This is an excellent article that I feel all woman, no matter how young, should be thinking about and I try to share these ideas with my daughters ages 16 and 18. I went to Ivy League schools, got an advanced degree, worked, then followed my husband to Europe where he was setting up a business. Sounds great so far – since I was giving up my AVP position at an international bank in NYC, I asked if I could follow my dream of working in the field of contemporary art. He agreed and then I spent the next 7 years doing that. Then came the family, 3 kids in four years. We returned to NYC, I did the full time mom thing virtually alone because he traveled so much, maintaining the big city apartment and the country home, being the one to all the private pre-school applications, and volunteering at pre-school so that the kids could get in to good on-going schools, made sure I was home to keep them academically focused when they came home to do homework, etc etc etc. Guess what? After 11 years of this, my workaholic, now very successful husband had found a new love, 10 years my junior, blond and beautiful, age 32, with no kids…There followed a four year horrible divorce where he made the thing much more difficult to be than it needed to because he liked the idea of bleeding the money down, (I should mention that he file for divorce 4 months after I had just started a business in contemporary art because my youngest was now going to kindergarten – imagine the wonderful and deliberate timing of that – and so now I was facing a gruesome divorce fight (I found out that I knew nothing about the person I’d been married to for 18 years and who was ‘very quiet’ and always traveling; he was given custody of the kids 50 percent of the time even though he never intended to be at home, and he had the ‘political correctness’ of being a dad wanting custody so the courts agreed and then he put the kids in camp for 3 months out of the year which he swore he would never do, just so that they wouldn’t be with me – and then he continued to battle me with every stupid detail via 10,000 emails for the next 5 years – and of course, we had to move out of our family home even though he had the resources to let us stay – and the kids now had to move back and forth 3 times a week – that is what is considered an ‘enlightened’ divorce in NYC – it is all about the lawyers’ making money, about the mogul dads feeling they should have 50 50 custody when they don’t intend to change their lifestyles so they leave the kids at home with a nanny while they continue flying all around the world…. and in the end, the people who paid the price are myself (age 54, no career, no partner, kids’ leaving the nest and in fact less attached because he was given 50 50 custody 10 years ago) and my kids are incredibly emotionally upset despite endless sessions with ‘therapists’ who talk and have no answers…and they were beautiful kids but all have very deep scars,, fears, and unhappiness from what happened to them at ages 11 9 and 7…and I was not a ‘mousy wife’ who didn’t dress up or keep our passion alive…he is just a conceited selfish narcissist. So…to make a long story short, I tell my daughters to never ever let this happen to them – and unfortunately with divorce statistics as they are, they can never trust anyone but themselves to be self supporting and also to realize that even in the best of circumstances, kids grow up to lead their own lives…and if you have a partner who is never home, guess what, he is also going to leave – Why My parents didn’t point any of this out while it was going on is amazing to me – they were 1950s parents who despite having extremely difficult moments in their marriage, always taught us never ever to consider divorce…and my mother stayed at home because her mother who worked was always a nervous wreck and thus my mom attributed it to her mother working…so….we can only warn out sons and daughters – there is a new paradigm out there – and both sons and daughters need to choose their partners carefully, let go quickly if they see signs of character flaws, keep their careers and frankly, limit the number of kids you have and decide where is best to live because both women and men can end up in really dead end situations if they don’t make the right chess moves in life. There is age-ism out there, in the work force, in dating, both for men and for women – so I encourage my kids to be pragmatic, to think ahead, to use time wisely and make smart move and to not let emotion carry them too far…to always think ‘what could the worst scenario be’? In the meantime, their dad has done what we knew he would do…he’s never around, he doesn’t really care what happens to him and the therapists side with him because in the meantime I got R A from the stress of his constant attack which a very well paid ‘parenting coordinator’ did absolutely nothing to keep him on track. She was originally supposed to just be the scheduling coordinator and then my ex pulled her in to parenting issues whereby he would refuse to co-parent…and who was there to turn to? The courts? All she did was listen and then after a while, let him have it his way. It’s been a nightmare and it was my one life which started out so incredibly amazing and by marrying the wrong man, and not leaving soon enough with or without children, having that third child in NYC, and not leaving for a healthier climate for them with space and nature and basically staying with someone who was never home…well, my young women and son are hopefully not going to make the same mistakes. But they are scarred and confused. Good luck to all – there are a lot of untrustworthy people on both sides and if you detect that early in a marriage, with or without kids, you’re better getting out, not ever stopping your career, and while you have ‘goodwill’ in the marriage, make sure you live in a place where your support system in the best, i.e. nearer to your family and friends, etc, – so that in the event he leaves, you are in a more supported situation instead of being stranded. Most of all what hurts is how he hurt and confused our beautiful kids. One became very sick from all the strain over 4 years and nearly died – my son has suffered academically and has been drinking and seems disaffected and emotionally distant – and the youngest is having psychological problems because she was taken from her home and her ‘stay at home’ mom when she was only 7 years old. Yes, the NYC courts allow this – and it is wrecking havoc on all of our kids and their mental health. So, women, teach your kids to stay employed, choose carefully where to live and think about the impact kids are having on your life and have them earlier. I was from the generation that believed the myth that you could have kids in your thirties and it was ‘ok’ – well, what about aging, getting more tired, and the fact that you run out of time? What kind of nonsense were we being fed from the Feminist Mystique? They broke down barriers but as well they tried to make it seem as if family life was not important when in fact, as time goes on in life, career becomes less important emotionally and family becomes more important – I just wish the best for everyone and the key is: Marry the right person but make sure that even if you think he is mr. right, he can turn in to mr. wrong and if you don’t plan for that in your life, you can be in a very lonely situation esp in NYC which is a town for 24-40 year olds. The women I know here who are professionals and have great careers, are all unmarried with no children…and getting older and concerned. Where do they go and what do they do? If they don’t have family and friends who are caring enough for them, what do they do? So life needs a plan and we have to teach our kids about the full life spectrum and not be lulled into an artificial reality which the media and many ‘theoreticians’ including therapists lull us into believing. Good luck to everyone and all their families and esp. their young kids!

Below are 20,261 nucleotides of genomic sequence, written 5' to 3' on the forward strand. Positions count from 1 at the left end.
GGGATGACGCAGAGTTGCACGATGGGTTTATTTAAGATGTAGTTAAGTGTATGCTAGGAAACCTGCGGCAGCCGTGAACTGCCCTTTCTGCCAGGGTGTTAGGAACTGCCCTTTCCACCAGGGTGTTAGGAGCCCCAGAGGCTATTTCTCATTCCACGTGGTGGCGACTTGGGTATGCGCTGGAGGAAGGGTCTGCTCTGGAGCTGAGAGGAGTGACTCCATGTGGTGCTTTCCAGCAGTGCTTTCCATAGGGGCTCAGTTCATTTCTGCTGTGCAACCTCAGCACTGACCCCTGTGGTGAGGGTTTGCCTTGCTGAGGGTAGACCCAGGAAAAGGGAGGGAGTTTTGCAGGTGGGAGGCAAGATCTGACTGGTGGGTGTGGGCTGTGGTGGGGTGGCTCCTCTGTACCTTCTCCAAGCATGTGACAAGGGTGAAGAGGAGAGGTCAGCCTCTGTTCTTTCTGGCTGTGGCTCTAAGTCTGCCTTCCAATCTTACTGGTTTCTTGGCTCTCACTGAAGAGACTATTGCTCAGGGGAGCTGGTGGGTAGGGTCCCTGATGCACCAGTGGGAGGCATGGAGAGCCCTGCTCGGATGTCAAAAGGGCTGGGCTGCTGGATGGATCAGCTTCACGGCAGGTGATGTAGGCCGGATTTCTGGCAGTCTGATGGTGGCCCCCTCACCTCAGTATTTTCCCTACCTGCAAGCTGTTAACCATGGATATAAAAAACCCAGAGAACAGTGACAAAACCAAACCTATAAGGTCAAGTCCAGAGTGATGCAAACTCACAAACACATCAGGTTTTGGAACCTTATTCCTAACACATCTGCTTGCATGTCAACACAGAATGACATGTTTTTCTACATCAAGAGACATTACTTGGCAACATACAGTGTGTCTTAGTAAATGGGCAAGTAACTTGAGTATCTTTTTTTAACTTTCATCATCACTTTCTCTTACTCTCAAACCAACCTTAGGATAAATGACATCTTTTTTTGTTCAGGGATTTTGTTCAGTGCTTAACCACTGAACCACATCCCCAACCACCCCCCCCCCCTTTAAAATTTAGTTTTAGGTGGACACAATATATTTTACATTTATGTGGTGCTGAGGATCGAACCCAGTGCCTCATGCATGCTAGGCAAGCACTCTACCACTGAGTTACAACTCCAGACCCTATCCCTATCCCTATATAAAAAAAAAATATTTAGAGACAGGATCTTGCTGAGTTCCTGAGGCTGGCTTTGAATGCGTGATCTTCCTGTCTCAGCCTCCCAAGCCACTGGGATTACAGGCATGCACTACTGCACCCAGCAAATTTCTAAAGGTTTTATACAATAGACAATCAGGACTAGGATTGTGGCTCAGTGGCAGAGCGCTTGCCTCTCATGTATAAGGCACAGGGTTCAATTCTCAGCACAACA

• Liv says: